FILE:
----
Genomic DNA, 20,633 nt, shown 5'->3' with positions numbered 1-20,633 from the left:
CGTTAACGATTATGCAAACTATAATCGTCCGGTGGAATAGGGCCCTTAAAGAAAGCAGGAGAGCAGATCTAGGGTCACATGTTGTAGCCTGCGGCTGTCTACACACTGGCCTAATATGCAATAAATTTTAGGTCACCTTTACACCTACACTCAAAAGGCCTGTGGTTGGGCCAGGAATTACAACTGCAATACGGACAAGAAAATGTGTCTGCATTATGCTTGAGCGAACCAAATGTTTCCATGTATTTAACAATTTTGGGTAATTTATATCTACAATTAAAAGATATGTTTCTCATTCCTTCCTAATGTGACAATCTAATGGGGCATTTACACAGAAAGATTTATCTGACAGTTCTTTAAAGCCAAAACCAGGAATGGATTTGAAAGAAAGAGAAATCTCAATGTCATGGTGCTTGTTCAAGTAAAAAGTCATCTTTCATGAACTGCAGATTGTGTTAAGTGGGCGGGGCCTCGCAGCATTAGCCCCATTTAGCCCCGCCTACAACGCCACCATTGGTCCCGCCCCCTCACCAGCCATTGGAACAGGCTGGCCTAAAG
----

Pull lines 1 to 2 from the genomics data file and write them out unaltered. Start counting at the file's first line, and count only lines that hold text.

Genomic DNA, 20,633 nt, shown 5'->3' with positions numbered 1-20,633 from the left:
CGTTAACGATTATGCAAACTATAATCGTCCGGTGGAATAGGGCCCTTAAAGAAAGCAGGAGAGCAGATCTAGGGTCACATGTTGTAGCCTGCGGCTGTCTACACACTGGCCTAATATGCAATAAATTTTAGGTCACCTTTACACCTACACTCAAAAGGCCTGTGGTTGGGCCAGGAATTACAACTGCAATACGGACAAGAAAATGTGTCTGCATTATGCTTGAGCGAACCAAATGTTTCCATGTATTTAACAATTTTGGGTAATTTATATCTACAATTAAAAGATATGTTTCTCATTCCTTCCTAATGTGACAATCTAATGGGGCATTTACACAGAAAGATTTATCTGACAGTTCTTTAAAGCCAAAACCAGGAATGGATTTGAAAGAAAGAGAAATCTCAATGTCATGGTGCTTGTTCAAGTAAAAAGTCATCTTTCATGAACTGCAGATTGTGTTAAGTGGGCGGGGCCTCGCAGCATTAGCCCCATTTAGCCCCGCCTACAACGCCACCATTGGTCCCGCCCCCTCACCAGCCATTGGAACAGGCTGGCCTAAAG